China retaliates, accuses Japan of stirring up trouble in sea row
MANILA, Philippines – It’s now China’s turn to point a finger at Japan saying that it was the one stirring up trouble in the East China Sea and that it has “ulterior political motives” in making a big issue out of the Chinese Air Defense Identification Zone (ADIZ).
“The one who stirs up troubles and changes the status quo on the Diaoyu (Senkaku) islands and in the East China Sea is no other than Japan,” Chinese Foreign Ministry Spokesperson Hong Lei said in a press conference in China Wednesday, the transcript of which was posted on its website.
“Japan makes irresponsible accusation of China’s normal maritime and air activities and hypes up ‘China threat’ since it has ulterior political motives,” he said.
The Diaoyu or Sankaku Islands are several disputed islands in the East China Sea being claimed by China but currently under the control of Japan. China’s recently established ADIZ covers the airspace above the disputed islands.
Japan and the United States (US) previously criticized China for the ADIZ saying that it unilaterally changes the status quo in the East China Sea. Japan, US, and South Korea defied the ADIZ by sending airplanes into the zone and not identifying themselves with China.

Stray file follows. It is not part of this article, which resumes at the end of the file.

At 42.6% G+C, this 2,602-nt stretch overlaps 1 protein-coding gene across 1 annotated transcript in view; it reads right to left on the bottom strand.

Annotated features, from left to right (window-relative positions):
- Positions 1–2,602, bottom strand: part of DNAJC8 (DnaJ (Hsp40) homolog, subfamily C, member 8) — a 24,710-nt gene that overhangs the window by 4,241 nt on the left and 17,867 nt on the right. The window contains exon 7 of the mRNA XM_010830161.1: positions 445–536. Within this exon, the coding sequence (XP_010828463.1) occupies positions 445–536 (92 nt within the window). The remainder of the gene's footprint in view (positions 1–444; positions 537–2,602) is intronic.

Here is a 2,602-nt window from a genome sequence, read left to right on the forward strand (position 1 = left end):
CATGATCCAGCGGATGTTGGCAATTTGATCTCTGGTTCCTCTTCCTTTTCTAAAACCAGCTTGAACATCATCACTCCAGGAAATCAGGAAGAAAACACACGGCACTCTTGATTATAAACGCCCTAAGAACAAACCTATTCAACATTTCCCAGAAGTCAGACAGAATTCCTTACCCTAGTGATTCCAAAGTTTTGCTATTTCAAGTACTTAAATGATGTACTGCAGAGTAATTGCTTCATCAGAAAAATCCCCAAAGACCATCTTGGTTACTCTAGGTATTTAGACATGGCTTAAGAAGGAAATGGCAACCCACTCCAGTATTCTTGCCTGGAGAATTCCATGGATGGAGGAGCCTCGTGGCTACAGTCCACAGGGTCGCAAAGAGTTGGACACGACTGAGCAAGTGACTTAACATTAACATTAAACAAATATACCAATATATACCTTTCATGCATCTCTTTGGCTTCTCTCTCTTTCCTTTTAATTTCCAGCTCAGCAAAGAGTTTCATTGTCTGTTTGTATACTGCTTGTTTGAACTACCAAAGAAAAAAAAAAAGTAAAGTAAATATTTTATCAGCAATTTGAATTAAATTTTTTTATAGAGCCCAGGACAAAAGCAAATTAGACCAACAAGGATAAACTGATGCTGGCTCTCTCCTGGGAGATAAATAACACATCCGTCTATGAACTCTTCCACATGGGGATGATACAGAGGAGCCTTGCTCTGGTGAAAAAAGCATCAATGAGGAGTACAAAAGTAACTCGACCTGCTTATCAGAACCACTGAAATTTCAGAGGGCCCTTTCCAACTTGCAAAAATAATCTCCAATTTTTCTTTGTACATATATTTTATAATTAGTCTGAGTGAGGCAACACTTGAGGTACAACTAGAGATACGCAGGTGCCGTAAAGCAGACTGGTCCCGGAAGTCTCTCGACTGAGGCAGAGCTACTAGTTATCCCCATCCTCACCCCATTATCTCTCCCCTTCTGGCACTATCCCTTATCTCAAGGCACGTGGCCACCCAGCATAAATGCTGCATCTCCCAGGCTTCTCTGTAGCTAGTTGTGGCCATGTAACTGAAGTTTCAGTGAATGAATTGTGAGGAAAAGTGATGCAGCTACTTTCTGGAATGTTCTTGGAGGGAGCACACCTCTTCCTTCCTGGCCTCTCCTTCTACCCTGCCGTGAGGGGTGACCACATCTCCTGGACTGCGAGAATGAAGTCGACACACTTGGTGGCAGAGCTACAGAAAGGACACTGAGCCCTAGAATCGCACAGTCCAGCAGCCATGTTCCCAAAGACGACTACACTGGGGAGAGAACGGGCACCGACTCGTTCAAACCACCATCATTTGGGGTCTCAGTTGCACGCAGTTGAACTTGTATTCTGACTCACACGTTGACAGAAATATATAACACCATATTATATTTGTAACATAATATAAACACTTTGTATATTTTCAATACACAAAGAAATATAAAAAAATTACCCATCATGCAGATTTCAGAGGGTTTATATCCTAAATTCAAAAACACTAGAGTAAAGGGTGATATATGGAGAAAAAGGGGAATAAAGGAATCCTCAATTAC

Secretary of State John Kerry said in a previous statement that the ADIZ “increases tensions in the region and create risks of an incident.”
Lei reiterated that China has a “legitimate right” in establishing an ADIZ and that it was compliant with international laws and conventions.
Japan is hosting the 40th Association of Southeast Asian Nations (ASEAN)-Japan Commemorative Summit where the issue of territorial disputes in the East China Sea and the West Philippine Sea are expected to be discussed.
Heads of member countries of ASEAN will meet in Japan, including President Benigno Aquino III, who intends to achieve a peaceful resolution to the territorial dispute with China by pushing for the adoption of a maritime code of conduct in the West Philippine Sea.
The Philippines has a pending case before the international Permanent Court of Arbitration in The Hague, Netherlands against China’s expansive claim that overlaps with the country’s 200 nautical mile exclusive economic zone.
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